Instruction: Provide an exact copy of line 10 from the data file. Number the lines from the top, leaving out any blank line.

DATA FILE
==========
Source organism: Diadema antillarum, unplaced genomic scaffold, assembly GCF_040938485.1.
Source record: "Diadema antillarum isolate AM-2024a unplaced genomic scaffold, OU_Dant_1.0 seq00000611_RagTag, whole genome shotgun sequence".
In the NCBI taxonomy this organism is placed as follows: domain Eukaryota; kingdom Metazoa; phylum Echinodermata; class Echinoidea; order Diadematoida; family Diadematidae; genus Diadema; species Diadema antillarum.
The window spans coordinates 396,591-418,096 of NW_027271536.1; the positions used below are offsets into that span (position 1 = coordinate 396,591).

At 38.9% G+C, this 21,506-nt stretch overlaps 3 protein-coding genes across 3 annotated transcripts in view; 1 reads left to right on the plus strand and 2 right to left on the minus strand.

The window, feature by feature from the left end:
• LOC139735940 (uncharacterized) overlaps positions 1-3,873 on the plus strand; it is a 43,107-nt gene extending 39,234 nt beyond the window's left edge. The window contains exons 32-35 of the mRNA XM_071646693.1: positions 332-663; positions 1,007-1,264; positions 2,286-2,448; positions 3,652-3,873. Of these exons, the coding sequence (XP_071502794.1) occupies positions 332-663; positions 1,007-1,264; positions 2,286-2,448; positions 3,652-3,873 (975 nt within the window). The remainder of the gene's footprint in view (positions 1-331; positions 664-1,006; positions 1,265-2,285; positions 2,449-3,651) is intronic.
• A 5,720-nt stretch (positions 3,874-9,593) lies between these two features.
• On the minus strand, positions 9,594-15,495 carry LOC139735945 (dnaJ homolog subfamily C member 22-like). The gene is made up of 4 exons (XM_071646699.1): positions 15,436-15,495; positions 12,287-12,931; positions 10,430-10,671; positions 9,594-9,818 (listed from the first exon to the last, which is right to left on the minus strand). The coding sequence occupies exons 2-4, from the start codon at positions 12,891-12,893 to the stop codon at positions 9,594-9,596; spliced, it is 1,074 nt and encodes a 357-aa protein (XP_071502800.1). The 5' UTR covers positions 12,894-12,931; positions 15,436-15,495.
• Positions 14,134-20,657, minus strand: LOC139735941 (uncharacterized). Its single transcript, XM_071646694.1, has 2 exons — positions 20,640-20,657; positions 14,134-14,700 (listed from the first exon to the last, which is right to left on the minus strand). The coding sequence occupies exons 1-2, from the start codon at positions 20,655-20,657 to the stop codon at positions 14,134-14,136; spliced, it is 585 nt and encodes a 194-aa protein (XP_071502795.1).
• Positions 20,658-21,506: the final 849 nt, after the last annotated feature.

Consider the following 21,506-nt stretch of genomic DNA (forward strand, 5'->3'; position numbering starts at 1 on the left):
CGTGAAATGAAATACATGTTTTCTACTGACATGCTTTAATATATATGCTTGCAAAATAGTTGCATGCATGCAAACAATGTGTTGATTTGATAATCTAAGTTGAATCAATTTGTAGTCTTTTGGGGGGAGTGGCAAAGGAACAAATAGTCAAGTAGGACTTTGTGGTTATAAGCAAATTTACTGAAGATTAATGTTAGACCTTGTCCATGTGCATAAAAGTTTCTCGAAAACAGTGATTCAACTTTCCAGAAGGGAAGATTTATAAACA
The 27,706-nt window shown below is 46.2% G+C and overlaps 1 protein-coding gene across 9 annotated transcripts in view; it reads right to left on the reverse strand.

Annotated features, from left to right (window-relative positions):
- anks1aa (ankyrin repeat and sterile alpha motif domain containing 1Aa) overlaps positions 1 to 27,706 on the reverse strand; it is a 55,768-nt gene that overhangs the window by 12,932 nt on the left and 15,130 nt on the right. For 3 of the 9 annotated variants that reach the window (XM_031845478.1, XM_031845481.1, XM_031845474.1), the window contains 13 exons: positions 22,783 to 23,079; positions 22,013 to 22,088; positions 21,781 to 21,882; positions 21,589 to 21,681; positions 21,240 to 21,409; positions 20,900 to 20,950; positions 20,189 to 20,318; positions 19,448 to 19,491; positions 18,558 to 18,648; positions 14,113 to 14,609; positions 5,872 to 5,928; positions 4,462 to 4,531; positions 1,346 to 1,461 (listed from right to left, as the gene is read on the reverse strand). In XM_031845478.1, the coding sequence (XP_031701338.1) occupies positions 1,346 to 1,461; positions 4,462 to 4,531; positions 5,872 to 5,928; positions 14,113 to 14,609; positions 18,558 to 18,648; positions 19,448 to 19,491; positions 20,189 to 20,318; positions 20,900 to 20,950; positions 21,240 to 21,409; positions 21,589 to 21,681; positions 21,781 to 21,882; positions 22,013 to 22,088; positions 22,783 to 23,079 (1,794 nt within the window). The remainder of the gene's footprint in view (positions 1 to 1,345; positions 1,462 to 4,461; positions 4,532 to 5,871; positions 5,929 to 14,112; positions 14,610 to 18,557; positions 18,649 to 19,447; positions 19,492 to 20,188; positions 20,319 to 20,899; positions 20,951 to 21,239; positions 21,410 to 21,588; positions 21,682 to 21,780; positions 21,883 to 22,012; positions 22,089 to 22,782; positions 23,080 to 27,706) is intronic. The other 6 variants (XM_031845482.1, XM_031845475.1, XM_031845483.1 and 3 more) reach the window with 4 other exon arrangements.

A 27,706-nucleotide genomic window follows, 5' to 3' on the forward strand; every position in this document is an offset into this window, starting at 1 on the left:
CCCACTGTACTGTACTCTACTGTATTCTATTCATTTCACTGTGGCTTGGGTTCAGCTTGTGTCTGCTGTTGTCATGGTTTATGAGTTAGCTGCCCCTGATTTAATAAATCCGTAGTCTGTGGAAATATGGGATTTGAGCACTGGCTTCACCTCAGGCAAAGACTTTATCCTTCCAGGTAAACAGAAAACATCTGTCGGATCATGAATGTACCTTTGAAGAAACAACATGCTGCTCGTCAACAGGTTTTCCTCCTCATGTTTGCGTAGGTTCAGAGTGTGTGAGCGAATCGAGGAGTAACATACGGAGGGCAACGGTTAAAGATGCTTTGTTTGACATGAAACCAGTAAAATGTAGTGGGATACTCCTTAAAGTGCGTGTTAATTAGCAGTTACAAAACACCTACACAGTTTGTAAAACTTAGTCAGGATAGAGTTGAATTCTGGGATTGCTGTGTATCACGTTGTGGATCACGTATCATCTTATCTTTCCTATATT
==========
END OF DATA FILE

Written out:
• Positions 14,134-20,657, minus strand: LOC139735941 (uncharacterized). Its single transcript, XM_071646694.1, has 2 exons — positions 20,640-20,657; positions 14,134-14,700 (listed from the first exon to the last, which is right to left on the minus strand). The coding sequence occupies exons 1-2, from the start codon at positions 20,655-20,657 to the stop codon at positions 14,134-14,136; spliced, it is 585 nt and encodes a 194-aa protein (XP_071502795.1).